You are here
NEWARK, Del. -- A recent survey conducted by the Produce Marketing Association (PMA) here shows that consumers are confident about the safety of fresh-cut produce, and expect to purchase more fresh-cut in the coming year.
On February 1-2, 2006, PMA commissioned a survey of 1,000 primary food shoppers nationwide to assess consumer perception of the safety of consuming fresh-cut fruits and vegetables. The survey was repeated on May 3-4, 2006, several days after Dateline, a nationwide television program aired on NBC, focused on the presence of e-coli in bagged salads. PMA's initial survey was conducted to create a baseline of consumer perception prior to the airing of the program while the second survey was conducted to determine if perceptions had changed.
"Although this research was conducted, in part, to find out whether or not perceptions were affected by the broadcast, we also discovered some great news about consumer attitudes towards fresh cut," said Kathy Means, PMA's vice president of government relations.
In February the primary shoppers who were interviewed said they like having access to fresh, pre-cut produce, that they buy a lot of it, and have very little concern over its safety. Most consumers (71 percent in May; 74 percent in February) say they rely on their own personal experience when making decisions about food safety.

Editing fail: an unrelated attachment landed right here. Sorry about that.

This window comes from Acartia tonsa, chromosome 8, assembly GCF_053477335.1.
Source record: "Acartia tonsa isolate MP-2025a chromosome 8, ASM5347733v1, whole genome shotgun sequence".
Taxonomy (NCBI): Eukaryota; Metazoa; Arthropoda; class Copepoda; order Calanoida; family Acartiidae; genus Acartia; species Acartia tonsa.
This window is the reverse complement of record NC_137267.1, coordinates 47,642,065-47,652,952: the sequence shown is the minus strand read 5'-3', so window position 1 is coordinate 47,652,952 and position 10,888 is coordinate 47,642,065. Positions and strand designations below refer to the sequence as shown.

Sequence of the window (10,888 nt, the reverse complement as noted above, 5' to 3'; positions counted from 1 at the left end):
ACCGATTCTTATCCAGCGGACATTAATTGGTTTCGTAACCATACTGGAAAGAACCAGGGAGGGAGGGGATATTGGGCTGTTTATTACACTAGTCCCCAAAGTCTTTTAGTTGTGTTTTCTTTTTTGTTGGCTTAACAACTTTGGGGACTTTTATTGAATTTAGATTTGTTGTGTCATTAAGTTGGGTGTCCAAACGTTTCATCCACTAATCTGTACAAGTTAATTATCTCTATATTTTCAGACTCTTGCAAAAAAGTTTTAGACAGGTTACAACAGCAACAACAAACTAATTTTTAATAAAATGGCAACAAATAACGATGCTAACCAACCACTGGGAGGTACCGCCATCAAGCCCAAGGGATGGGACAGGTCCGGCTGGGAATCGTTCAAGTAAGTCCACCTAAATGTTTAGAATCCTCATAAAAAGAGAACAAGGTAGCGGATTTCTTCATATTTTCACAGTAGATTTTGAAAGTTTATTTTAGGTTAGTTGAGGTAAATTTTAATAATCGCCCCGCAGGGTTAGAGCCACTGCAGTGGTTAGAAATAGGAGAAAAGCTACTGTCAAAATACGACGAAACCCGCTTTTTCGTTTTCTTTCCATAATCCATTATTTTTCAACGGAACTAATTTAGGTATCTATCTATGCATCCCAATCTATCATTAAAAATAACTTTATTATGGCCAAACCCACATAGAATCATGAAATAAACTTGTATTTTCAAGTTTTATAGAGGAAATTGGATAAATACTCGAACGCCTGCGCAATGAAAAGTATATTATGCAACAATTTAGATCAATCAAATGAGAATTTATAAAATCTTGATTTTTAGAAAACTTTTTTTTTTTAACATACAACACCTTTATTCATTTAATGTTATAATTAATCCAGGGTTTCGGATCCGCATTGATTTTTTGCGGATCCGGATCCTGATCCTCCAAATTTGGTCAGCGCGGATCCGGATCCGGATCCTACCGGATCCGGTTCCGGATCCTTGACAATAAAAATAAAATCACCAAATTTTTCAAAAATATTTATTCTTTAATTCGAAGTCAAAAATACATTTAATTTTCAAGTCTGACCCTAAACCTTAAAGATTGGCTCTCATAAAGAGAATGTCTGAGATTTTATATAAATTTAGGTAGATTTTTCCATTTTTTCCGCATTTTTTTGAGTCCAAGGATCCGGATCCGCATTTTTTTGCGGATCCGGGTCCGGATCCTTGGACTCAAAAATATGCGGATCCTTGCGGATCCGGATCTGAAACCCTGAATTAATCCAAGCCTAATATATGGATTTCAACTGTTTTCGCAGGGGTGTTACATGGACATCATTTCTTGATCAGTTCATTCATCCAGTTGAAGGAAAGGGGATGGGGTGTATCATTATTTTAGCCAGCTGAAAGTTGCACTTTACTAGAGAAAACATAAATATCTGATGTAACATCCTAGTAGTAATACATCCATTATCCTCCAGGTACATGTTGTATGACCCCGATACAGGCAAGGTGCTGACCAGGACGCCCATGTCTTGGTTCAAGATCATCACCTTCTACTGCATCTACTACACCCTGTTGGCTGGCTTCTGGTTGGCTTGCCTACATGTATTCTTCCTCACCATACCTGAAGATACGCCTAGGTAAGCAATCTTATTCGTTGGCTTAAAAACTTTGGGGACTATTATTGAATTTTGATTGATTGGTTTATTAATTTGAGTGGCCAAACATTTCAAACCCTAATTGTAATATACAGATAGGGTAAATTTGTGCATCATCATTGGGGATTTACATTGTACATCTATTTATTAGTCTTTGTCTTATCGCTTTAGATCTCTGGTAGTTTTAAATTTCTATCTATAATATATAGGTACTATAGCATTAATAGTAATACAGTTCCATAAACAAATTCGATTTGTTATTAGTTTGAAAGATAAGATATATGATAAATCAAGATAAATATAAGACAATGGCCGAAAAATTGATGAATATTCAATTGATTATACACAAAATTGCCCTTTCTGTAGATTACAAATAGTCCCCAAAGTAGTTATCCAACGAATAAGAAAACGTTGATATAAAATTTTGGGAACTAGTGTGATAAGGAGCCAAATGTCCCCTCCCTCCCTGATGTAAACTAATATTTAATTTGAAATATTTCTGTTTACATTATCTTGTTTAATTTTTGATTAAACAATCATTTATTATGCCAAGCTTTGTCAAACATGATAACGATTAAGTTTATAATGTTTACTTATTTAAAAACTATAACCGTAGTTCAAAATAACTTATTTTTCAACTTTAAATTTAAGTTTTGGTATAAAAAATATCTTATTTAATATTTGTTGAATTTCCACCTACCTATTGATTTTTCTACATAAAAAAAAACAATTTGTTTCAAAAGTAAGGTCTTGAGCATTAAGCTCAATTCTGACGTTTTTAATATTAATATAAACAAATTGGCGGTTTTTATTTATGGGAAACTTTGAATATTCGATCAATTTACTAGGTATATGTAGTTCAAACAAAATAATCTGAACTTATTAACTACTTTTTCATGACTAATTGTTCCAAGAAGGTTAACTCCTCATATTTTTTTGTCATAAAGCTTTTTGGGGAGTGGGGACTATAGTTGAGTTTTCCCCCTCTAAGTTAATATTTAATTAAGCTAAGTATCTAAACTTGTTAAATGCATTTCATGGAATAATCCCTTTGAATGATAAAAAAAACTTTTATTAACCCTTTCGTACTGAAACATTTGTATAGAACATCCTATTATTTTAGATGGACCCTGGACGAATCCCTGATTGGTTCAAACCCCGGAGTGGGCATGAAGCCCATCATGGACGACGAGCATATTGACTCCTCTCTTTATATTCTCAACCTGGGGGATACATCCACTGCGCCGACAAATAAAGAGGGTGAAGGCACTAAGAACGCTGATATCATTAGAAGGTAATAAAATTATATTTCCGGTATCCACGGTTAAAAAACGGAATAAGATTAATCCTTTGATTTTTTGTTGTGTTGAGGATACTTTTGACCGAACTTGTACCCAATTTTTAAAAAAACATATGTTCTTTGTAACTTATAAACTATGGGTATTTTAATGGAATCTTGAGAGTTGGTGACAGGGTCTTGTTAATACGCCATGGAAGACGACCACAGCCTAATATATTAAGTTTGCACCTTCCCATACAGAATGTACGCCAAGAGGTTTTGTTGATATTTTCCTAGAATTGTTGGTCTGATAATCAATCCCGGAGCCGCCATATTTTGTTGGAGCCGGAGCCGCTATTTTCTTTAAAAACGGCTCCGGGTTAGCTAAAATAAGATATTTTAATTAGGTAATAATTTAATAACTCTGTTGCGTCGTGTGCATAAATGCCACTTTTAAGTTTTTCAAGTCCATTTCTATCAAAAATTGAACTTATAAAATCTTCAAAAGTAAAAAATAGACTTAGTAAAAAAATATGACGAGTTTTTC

Those who rely on comments from family and friends constituted 33 percent in May and 35 percent in February. Twenty-two percent in May and 26 percent in February said they relied on information from government health experts. The fewest cited media coverage as being the source they most relied upon for this information (16 percent in May and 17 percent in February).
Approximately 87 percent of consumers say they have purchased fresh-cut fruits and vegetables in the past year, which is greater than the 82 percent consumers reported in February. Four in ten say they have purchased more than they purchased the previous year. One-third project they will increase their purchases next year.
According to the analysts at Opinion Dynamics Corporation, the independent public opinion research firm that conducted the surveys, the television program did not appear to have affected attitudes.
Questions posed to shoppers included frequency of purchases, reasons for increases/decreases of purchases, whether or not they wash bagged produce, among others. One thousand primary shoppers nationwide were surveyed in February and another one thousand primary shoppers nationwide were surveyed in May. The results are valid to within +/- 3.1 percent at the mid-range of the 95 percent confidence interval.
Both surveys are available in their entirety through a paid, online subscription available to both members and non-members. For information, visit http://www.pma.com